Many people who are not in the building trade are unaware of what screed is or what its' uses are. Put simply, screed is a layer of material that is laid over a concrete floor with the purpose of providing a flat and smooth surface for the final floor finishing materials to be placed upon. This could be tile, carpet, wood, linoleum, or any other desired flooring surface.
Traditionally, this is made from the same materials as concrete -cement, water, and aggregates (typically sharp sand) – but while the aggregates in concrete are coarse to provide great strength, those in screed are finer with the object of providing a smooth finish.
Traditional screed can be mixed on site or can be delivered ready mixed, but either way the method of application is by hand. This literally means getting down on hands and knees and distributing it evenly over the base concrete using hand tools.
This can be bonded, unbonded, or floating. A bonded screed is laid directly on to the concrete subfloor or substrate while an unbonded one is laid on to a layer of damp-proof membrane which is set upon the substrate first. It can also be floating, when it is laid on top of insulation materials as is often the case with a floor that is having underfloor heating installed. In the latter instance, there would be the concrete subfloor on top of which a damp-proof membrane would be laid, then a layer of insulation material, and the underfloor heating pipes would be laid on that. This would then be laid as the top coat.
The minimum thickness of the screed to be applied will depend upon the individual application. In general, the heavier the application, the thicker the screed will need to be. So for instance, in a warehouse where there are forklift trucks running about all day, the screed will need to be thicker than in a domestic situation. In a normal situation this will need to be 25mm thick, but this may increase to 50mm or even 65mm or more in a heavy traffic situation, or where this is going to be laid over underfloor heating pipes.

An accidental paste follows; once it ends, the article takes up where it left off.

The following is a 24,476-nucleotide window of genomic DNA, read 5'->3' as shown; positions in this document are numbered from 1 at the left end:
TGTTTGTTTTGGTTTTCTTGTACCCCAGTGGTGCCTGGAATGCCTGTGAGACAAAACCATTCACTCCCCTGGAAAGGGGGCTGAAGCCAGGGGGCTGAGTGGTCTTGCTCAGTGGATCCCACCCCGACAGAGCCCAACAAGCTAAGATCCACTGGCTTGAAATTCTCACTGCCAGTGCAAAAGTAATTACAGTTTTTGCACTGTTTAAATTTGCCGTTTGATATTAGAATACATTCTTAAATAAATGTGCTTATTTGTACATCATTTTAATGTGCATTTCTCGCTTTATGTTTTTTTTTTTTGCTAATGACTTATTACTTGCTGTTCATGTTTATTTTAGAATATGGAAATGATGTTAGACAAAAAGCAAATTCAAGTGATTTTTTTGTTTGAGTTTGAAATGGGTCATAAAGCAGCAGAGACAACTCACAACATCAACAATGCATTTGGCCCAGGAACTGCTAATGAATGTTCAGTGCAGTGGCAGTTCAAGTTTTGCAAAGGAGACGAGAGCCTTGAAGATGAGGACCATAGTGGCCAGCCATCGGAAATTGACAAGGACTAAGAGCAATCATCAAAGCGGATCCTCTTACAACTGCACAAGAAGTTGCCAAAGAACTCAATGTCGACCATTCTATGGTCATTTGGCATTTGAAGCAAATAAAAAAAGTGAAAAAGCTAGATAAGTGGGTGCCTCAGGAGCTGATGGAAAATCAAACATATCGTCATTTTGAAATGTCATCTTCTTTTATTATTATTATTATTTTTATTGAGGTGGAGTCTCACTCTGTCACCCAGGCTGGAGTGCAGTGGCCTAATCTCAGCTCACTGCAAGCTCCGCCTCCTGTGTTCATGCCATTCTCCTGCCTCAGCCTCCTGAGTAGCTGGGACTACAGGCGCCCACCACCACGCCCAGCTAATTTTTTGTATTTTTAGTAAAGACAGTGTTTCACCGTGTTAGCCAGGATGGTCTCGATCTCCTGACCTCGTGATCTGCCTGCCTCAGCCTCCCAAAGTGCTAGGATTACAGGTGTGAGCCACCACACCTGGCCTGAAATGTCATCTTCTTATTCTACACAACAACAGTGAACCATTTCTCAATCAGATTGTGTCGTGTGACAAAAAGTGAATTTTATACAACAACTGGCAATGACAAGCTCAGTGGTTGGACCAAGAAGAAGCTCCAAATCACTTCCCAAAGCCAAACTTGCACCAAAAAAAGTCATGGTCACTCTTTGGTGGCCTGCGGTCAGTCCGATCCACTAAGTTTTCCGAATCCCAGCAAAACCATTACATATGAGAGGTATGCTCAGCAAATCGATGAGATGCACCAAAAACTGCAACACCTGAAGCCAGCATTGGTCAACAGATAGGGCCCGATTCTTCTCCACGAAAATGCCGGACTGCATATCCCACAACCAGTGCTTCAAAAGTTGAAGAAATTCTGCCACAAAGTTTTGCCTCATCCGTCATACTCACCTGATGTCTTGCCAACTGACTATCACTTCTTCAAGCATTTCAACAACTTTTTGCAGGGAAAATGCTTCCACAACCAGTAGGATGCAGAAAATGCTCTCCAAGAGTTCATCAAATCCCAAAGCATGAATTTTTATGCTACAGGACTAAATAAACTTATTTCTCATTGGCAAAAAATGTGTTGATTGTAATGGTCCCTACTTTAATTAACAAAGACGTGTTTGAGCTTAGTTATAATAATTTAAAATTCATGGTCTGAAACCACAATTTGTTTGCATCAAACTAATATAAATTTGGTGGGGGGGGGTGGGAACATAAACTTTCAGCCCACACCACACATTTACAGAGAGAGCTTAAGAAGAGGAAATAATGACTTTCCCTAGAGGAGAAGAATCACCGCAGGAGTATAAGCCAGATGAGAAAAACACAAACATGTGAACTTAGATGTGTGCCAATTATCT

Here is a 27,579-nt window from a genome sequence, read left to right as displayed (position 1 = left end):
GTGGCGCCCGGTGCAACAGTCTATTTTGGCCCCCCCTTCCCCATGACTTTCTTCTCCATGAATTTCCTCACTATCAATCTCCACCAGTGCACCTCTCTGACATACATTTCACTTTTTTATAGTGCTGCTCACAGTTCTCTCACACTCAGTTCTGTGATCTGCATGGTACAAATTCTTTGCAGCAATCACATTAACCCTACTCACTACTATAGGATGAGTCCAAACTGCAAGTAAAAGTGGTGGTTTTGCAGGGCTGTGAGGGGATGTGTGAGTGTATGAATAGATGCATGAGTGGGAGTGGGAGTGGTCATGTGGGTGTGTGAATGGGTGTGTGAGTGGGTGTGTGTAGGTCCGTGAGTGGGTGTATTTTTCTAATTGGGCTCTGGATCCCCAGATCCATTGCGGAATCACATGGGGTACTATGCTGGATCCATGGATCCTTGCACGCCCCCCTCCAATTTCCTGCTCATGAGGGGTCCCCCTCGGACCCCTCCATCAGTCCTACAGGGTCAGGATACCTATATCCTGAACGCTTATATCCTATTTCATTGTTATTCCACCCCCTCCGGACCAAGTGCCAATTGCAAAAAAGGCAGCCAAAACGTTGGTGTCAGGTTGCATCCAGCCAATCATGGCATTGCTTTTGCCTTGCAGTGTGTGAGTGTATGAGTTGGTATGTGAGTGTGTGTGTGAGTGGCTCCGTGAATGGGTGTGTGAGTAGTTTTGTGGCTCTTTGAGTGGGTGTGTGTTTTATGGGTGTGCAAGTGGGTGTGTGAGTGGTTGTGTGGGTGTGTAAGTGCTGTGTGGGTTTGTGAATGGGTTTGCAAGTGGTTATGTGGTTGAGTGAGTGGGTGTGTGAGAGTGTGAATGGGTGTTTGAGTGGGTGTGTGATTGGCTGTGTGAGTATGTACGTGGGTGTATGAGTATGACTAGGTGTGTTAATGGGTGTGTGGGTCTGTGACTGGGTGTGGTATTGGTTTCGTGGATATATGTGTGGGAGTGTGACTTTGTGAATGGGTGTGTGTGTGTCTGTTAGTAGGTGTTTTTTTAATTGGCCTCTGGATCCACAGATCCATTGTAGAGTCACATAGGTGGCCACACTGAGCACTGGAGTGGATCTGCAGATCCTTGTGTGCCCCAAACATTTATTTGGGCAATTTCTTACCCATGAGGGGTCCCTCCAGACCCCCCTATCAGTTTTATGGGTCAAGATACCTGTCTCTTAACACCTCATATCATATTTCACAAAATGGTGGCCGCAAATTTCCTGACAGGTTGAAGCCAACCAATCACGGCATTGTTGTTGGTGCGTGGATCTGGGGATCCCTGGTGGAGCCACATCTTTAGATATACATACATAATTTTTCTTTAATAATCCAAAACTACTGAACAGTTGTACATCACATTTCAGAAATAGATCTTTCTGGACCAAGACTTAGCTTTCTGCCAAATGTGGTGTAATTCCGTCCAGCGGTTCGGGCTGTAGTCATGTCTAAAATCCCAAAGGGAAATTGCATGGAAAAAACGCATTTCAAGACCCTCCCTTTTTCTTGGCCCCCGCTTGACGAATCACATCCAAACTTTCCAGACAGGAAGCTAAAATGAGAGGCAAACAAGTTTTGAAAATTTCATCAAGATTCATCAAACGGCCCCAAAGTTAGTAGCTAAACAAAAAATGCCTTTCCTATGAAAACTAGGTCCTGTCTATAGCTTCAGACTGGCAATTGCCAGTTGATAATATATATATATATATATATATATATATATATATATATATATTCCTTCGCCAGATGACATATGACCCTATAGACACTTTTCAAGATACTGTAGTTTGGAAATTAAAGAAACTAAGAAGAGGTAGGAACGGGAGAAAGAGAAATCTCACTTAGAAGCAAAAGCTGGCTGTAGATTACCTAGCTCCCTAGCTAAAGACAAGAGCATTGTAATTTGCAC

Of course, all this applies to traditional screed, but today more and more specifiers are using liquid screed which is somewhat different. This contains gypsum, and the screed is delivered to site ready mixed and then pumped on to the substrate, damp-proof membrane, or on to an insulating layer in the case of underfloor heating installation. There are several benefits to using liquid screeding in Derbyshire rather than traditional screeding.
Not the least of these is that a liquid screed can be installed very much faster than one where you are down on your hands and knees. A liquid screed can cover an area of 100 square metres in as little as 45 minutes, depending on the thickness required. It is possible to cover an area of up to 2,000 square metres in a day using liquid screed.
However, there are other benefits of using liquid screeding in Derbyshire and one of these is the thermal efficiency when underfloor heating is being installed. Liquid screeding is almost twice as efficient at heat transfer than is traditional screeding. What this means is that the energy required to run the underfloor heating will save anywhere between 25% and 40% of running the same heating using a traditional screed, so the benefits continue for as long as the building exists.
Liquid screed can also be laid more thinly than concrete and sand screed, so less weight is involved, and that also means that there is no need for reinforcement. Not only that, it does not curl and therefore minimises the risk of cracking, and it also almost eliminates any shrinkage.
Liquid screed can be walked upon after 24 – 48 hours and can be force dried after seven days. Traditional this can take anything up to 90 days to cure before the finishing floor can be laid on top of it. This can cause long delays on site and can result in financial penalties. Using force drying, liquid screed can be ready for commissioning in as little as 28 days from laying, cutting a whole two months off, with the resultant savings that can make.